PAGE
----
From the left hand pane, select ‘Property Content’ and see a list of assertions under this category. Select ‘Contains’ assertion and click on ‘Add’ button. The ‘Contains Assertion’ dialog box appears like this.
In the content field, add the string you expect to be present in the response message. In this case, we are sending the temperature as 100 degrees Celsius and are requesting it in Fahrenheit unit. So as per the temperature conversion formula, temperature in Fahrenheit = (temperature in Celsius * 9/5) + 32.
Therefore 100 degree Celsius is equal to 212 degree. So we can add an assertion that the response message should contain the string 212. So simply write 212 in the content field and click on ‘OK’. Now when we run the test case, we see that the assertion has passed because the response message contains the string 212. You can also write the regular expression but be sure to check the check box shown in the above image.
2. Not Contains assertion.
‘Not Contains’ assertion is similar to Contains assertion. The difference here is that the assertion will pass if the string token you entered as expected value, is not present in the response message. The assertion fails if the expected value is present in the response message. The regular expression is similar to that of the ‘Contains’ assertion. It can be added in a similar was just like the ‘Contains’ assertion.
3. Not SOAP Fault assertion.
The ‘Not SOAP Fault’ assertion checks if we get a valid soap response instead of a soap fault. In case there is a soap fault, the assertion fails. If the response is valid, then the assertion passes. It can be added just like the other assertions. There are no parameters or values to be passed with this assertions as it only checks if the response is valid or not. Add a ‘Not SOAP Fault’ assertion to the test case and rerun the test case with the previous values. See that the assertion passes. Now let us see the condition where the assertion fails. In the test case editor, pass some random values. Like we can pass ‘F’ in the FromUnit and ‘C’ in the ToUnit. When we run the test case again, we see that the assertion has failed as the response is a soap fault.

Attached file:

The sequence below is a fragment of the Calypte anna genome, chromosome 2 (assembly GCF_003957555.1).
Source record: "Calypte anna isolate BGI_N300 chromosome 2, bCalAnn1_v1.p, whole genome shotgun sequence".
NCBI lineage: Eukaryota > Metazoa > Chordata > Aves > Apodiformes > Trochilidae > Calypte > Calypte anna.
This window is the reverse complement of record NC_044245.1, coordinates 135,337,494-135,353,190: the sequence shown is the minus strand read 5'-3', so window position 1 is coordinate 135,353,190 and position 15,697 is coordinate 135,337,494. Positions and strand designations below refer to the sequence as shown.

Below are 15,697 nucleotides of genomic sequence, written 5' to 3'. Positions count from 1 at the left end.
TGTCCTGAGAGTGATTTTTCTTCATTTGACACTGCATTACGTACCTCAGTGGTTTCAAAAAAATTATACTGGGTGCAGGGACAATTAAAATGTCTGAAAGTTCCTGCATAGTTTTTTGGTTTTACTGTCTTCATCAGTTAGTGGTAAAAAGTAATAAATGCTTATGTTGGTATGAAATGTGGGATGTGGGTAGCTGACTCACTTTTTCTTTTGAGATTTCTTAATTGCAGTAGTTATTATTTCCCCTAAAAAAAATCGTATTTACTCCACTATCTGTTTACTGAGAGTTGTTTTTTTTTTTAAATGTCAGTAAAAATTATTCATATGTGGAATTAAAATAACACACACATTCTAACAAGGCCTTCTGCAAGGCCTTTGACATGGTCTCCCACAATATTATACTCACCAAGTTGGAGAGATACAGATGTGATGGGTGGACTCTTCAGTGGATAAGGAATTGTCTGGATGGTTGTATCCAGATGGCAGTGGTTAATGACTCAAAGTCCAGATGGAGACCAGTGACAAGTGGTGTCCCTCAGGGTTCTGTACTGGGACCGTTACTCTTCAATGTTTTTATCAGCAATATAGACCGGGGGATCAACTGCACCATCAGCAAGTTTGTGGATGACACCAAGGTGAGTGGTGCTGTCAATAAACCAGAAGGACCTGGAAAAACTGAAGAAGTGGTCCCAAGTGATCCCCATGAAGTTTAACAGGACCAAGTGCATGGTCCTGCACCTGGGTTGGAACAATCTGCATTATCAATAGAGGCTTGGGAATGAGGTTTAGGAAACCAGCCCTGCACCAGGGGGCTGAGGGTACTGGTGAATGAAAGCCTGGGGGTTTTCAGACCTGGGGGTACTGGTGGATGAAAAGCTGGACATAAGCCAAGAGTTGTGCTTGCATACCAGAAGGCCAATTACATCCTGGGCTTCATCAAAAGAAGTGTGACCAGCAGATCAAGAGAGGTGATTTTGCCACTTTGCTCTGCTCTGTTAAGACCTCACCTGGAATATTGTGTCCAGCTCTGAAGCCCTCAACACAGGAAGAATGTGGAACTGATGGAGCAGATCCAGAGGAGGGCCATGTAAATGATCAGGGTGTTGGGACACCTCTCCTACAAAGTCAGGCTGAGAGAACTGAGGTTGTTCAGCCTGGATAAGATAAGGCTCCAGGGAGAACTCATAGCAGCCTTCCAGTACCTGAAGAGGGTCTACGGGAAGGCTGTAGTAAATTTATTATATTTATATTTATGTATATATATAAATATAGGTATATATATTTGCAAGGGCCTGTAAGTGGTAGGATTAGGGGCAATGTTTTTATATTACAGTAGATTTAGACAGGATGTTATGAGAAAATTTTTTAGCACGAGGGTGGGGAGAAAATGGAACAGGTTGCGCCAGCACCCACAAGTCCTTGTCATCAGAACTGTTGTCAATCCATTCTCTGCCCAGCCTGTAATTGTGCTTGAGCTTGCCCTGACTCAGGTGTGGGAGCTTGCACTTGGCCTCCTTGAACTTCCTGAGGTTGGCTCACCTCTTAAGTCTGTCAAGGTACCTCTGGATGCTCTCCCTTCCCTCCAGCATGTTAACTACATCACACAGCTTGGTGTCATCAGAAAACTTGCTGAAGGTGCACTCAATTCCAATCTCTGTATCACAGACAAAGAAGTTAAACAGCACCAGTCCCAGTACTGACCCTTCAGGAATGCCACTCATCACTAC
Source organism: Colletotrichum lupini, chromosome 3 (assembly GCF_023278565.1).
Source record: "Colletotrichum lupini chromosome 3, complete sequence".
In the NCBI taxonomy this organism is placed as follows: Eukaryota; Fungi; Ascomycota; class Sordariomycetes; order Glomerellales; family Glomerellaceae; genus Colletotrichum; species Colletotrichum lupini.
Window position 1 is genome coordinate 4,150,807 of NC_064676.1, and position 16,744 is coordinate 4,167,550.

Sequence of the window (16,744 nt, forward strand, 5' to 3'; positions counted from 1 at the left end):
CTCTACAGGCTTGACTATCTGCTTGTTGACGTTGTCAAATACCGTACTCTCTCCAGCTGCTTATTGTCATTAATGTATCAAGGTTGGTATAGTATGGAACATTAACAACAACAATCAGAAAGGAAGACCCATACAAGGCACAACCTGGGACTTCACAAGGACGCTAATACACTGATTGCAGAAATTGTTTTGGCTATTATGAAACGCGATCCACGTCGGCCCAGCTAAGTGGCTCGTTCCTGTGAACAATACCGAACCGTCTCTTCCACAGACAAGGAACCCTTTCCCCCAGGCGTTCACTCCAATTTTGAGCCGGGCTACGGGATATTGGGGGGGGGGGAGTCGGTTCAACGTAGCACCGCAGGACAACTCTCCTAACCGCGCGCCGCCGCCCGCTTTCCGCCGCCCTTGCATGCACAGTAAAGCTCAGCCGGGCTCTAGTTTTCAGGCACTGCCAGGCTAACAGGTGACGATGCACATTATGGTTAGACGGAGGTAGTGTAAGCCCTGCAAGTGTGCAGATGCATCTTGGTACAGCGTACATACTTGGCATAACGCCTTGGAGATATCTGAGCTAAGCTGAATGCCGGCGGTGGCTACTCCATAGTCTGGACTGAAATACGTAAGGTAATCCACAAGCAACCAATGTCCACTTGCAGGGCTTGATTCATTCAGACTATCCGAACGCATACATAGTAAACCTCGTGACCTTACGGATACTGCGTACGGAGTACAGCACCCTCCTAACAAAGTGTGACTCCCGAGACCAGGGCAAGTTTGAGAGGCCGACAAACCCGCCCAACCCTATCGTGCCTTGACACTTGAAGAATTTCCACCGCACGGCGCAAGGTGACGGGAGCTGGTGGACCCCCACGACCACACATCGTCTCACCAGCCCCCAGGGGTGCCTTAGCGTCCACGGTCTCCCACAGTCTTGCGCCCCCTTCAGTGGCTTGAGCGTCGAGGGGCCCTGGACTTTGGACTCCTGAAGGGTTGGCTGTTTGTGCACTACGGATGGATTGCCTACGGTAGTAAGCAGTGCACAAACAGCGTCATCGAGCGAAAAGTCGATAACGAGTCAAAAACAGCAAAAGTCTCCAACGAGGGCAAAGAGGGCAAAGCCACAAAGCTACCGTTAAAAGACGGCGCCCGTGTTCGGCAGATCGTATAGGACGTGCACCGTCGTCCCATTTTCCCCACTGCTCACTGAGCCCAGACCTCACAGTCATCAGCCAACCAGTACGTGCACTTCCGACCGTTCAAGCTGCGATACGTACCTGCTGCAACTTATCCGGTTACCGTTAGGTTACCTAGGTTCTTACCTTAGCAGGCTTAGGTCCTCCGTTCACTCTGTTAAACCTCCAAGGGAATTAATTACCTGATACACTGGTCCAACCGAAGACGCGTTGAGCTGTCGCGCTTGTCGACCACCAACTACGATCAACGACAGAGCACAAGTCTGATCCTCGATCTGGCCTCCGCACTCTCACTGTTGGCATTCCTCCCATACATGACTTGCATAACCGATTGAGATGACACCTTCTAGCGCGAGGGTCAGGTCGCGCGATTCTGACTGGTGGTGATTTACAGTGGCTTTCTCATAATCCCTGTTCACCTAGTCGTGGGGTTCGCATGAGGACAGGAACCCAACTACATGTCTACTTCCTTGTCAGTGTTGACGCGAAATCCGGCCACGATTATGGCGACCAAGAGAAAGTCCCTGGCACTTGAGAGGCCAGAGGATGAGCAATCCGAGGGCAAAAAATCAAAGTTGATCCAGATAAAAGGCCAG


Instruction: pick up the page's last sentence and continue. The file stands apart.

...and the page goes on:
4. SOAP Fault assertion.
The ‘SOAP Fault’ assertion is similar to the ‘Not SOAP Fault’ assertion. The difference is that the assertion passes if there is a soap fault and fails if there is no soap fault. It can be added in the same manner as the ‘Not SOAP Fault’ assertion is added.
5. XPath Match assertion.
This assertion is used to compare the result of an XPath expression with a predefined value. We can check the ConvertTemp response if it has the expected fault code or fault string in case there is a soap fault. This assertion is present under the ‘Property Content’ assertions. Now select the assertion and click on ‘add’ button. The XPath Match configuration window appears. Here we need to declare the namespaces before we using any expression. In this case we do it as :
declare namespace soap=’http://schemas.xmlsoap.org/soap/envelope/';
Now the XPath expression goes as:
Alternatively, soapUI does the declaration of namespaces for us if we click on the ‘declare’ button as shown in the image below.
In the expected value, we write the value of the ‘faultcode’ nodes as see in the image 7. So the expected value here is ‘soap:Client’. This is how an ‘XPath Match assertion’ is added.
There are a lot more assertions and you can explore through all those to have a good grip on them.
This was some basic know-how on test cases and assertions in soapUI. Hope this helps.
STAY TUNED FOR THE NEXT BLOG!!